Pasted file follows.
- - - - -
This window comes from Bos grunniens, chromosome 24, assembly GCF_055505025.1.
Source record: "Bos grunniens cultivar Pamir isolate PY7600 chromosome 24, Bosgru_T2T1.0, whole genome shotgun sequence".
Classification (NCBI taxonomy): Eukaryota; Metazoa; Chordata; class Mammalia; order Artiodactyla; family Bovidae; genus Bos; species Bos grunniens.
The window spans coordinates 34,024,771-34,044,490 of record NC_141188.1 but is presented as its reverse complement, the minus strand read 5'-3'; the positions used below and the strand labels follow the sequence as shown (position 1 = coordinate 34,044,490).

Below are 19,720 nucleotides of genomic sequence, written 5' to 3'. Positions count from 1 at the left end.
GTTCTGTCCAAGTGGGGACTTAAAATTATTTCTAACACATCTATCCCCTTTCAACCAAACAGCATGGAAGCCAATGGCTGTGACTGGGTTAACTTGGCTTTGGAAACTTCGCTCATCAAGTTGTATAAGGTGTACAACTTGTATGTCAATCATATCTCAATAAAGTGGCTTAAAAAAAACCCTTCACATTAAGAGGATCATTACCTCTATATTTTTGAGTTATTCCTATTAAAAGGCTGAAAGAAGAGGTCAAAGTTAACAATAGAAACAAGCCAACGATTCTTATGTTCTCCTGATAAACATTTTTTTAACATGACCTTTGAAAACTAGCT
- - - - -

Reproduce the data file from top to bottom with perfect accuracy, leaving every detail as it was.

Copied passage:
This window comes from Bos grunniens, chromosome 24, assembly GCF_055505025.1.
Source record: "Bos grunniens cultivar Pamir isolate PY7600 chromosome 24, Bosgru_T2T1.0, whole genome shotgun sequence".
Classification (NCBI taxonomy): Eukaryota; Metazoa; Chordata; class Mammalia; order Artiodactyla; family Bovidae; genus Bos; species Bos grunniens.
The window spans coordinates 34,024,771-34,044,490 of record NC_141188.1 but is presented as its reverse complement, the minus strand read 5'-3'; the positions used below and the strand labels follow the sequence as shown (position 1 = coordinate 34,044,490).

Below are 19,720 nucleotides of genomic sequence, written 5' to 3'. Positions count from 1 at the left end.
GTTCTGTCCAAGTGGGGACTTAAAATTATTTCTAACACATCTATCCCCTTTCAACCAAACAGCATGGAAGCCAATGGCTGTGACTGGGTTAACTTGGCTTTGGAAACTTCGCTCATCAAGTTGTATAAGGTGTACAACTTGTATGTCAATCATATCTCAATAAAGTGGCTTAAAAAAAACCCTTCACATTAAGAGGATCATTACCTCTATATTTTTGAGTTATTCCTATTAAAAGGCTGAAAGAAGAGGTCAAAGTTAACAATAGAAACAAGCCAACGATTCTTATGTTCTCCTGATAAACATTTTTTTAACATGACCTTTGAAAACTAGCT